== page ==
Thursday, April 17, 2008

Winnie & Wolf by A N Wilson

Herein lies the danger of book clubs. Left to my own devices I would never pick up a book by A N Wilson. I know of him as a writer for the Evening Standard and The Spectator – the twin organs of right wing England. One addressing the hoi polloi and the other the more dim-witted members of the Oxbridge set. He is also a writer of populist histories and biographies on subjects no interest to me: Hilaire Belloc, John Betjeman, the Royal Family, Sir Walter Scott etc.

So of course I approached this book with my prejudices and pre-conceptions on red alert. They were not disappointed.

The book is divided into parts, each named after a Wagner opera: Tristan and Isolde, Parsifal etc. Maybe these operas parallel the action described in the different sections but unless you’re familiar with Wagner you will never know. Wilson gives you a tedious summary of the plot of each which provided me at least with little illumination. Throughout the book you get little essays on Wagner, Bayreuth, the Weimar Republic, Schopenhauer, Nietzsche etc. These are irritatingly opinionated and seem to reflect the prejudices of a young fogey (such as Wilson) rather than those of a contemporary of Hitler. He accuses Nietzsche of anti-semitism in The Birth of Tragedy on palpably nonsensical grounds: Nietsche was an advocate of the Dionysian, Socrates on the contrary stood for the Appollonian, therefore Nietzsche didn’t like Socrates. Socrates had many of the qualities we associate with Jews; intellectual rigour, hard work etc. Therefore Nietzsche didn’t like Jews. Make sense? No, I didn’t think so. And Nietzsche was always an admirer of the Jews. Here’s a quote from Human all too Human on the Jewish nation:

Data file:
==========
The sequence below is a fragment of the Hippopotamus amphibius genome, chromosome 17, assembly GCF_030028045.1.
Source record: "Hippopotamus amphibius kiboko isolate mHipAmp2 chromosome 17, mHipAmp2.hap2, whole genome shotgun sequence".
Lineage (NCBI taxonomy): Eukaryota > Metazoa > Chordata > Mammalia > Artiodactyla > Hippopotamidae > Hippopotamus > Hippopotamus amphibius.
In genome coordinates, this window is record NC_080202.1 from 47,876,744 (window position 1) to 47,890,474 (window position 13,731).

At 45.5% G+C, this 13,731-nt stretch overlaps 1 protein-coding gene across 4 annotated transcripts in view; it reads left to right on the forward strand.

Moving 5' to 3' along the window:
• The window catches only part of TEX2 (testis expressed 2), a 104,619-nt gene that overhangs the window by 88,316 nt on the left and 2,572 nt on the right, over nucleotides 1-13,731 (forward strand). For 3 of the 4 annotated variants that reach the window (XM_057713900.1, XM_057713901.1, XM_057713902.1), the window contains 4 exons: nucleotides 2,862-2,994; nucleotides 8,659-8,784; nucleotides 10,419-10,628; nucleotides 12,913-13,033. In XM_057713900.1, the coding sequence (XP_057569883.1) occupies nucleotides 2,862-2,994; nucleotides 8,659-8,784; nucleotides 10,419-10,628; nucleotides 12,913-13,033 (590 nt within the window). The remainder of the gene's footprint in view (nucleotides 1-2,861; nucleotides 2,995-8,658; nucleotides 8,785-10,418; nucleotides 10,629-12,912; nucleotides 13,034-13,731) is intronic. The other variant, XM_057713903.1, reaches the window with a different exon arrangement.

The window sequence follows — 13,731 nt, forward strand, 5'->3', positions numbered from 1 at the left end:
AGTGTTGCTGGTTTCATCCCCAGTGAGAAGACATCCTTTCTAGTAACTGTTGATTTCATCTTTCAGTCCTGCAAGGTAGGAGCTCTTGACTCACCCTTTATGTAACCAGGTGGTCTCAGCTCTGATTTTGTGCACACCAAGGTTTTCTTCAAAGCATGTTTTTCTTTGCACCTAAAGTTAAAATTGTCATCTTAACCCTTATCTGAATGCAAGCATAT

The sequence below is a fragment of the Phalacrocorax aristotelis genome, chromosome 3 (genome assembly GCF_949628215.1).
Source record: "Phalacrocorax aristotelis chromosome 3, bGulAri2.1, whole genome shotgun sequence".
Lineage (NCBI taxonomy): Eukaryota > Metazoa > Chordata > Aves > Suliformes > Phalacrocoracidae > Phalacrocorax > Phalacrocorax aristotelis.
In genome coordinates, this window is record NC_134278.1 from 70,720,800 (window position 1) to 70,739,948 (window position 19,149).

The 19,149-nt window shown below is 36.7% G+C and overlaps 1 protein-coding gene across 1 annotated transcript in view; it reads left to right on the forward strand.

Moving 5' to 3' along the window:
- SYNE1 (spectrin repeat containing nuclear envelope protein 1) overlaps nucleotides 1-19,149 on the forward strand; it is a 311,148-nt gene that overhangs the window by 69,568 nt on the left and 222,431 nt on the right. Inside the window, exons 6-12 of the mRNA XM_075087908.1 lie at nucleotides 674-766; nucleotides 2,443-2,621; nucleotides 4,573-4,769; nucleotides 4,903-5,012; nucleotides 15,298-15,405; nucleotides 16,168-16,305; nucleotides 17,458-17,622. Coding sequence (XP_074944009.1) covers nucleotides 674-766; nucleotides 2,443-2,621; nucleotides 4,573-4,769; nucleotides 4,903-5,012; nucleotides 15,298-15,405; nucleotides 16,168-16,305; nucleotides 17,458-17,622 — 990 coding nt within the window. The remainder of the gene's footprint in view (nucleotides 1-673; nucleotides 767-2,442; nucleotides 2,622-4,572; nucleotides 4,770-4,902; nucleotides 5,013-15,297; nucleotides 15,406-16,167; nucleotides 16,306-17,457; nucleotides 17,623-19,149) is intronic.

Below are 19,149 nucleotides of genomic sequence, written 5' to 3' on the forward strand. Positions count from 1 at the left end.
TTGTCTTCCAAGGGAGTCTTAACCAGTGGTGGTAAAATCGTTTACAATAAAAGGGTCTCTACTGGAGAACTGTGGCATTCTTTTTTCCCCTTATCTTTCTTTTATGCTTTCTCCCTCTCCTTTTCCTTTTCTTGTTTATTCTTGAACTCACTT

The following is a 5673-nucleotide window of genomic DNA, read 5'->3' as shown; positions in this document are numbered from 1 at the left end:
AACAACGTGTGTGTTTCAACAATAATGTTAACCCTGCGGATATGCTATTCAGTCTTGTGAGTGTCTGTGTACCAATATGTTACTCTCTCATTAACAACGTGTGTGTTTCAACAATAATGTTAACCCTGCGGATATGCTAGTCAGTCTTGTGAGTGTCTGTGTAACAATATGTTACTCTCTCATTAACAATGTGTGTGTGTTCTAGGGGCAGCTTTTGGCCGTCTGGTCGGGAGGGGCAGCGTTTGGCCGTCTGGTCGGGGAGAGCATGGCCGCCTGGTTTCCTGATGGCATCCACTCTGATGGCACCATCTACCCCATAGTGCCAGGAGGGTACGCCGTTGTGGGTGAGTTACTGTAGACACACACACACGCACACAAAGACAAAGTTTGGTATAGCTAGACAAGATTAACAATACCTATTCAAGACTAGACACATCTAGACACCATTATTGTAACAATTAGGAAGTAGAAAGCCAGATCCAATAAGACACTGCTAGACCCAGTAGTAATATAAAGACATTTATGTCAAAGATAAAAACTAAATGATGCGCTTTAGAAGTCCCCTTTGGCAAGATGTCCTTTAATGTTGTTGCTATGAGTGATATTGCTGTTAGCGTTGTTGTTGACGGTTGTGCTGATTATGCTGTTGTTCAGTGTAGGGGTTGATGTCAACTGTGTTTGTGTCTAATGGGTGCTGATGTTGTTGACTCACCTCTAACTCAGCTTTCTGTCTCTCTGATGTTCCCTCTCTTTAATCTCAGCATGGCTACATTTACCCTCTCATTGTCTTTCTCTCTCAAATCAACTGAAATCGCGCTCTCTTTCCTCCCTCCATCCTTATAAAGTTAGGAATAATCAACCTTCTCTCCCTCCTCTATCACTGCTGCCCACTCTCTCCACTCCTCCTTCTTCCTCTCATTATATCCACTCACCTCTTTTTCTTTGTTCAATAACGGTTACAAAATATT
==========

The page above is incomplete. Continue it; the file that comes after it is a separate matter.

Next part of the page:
"the most sorrowful history of all peoples, and to whom we owe the noblest of all human beings (Christ), the purest philosopher (Spinoza), the mightiest book, and the most effective moral code in the world. "

Wilson also seems to have some kind of cloacal obsession: referring frequently to Hitler’s farting and bringing up that old canard about his coprophilia. This is schoolboy stuff.

And then you get him playing around with historical fact. So in this account Hitler actually executes the leader of the SA Eric Rohm himself. This never happened and in fact I don’t recall Hitler ever getting close to violence and executions in the way his contemporary Stalin did.

And of course the central promise of the book has Hitler and the gruesome Winifred Wagner having a child. An event made highly unlikely by Hitler’s obsessive avoidance of procreation and famously low libido – not to mention the lack of any historical evidence. That’s fiction for you I suppose.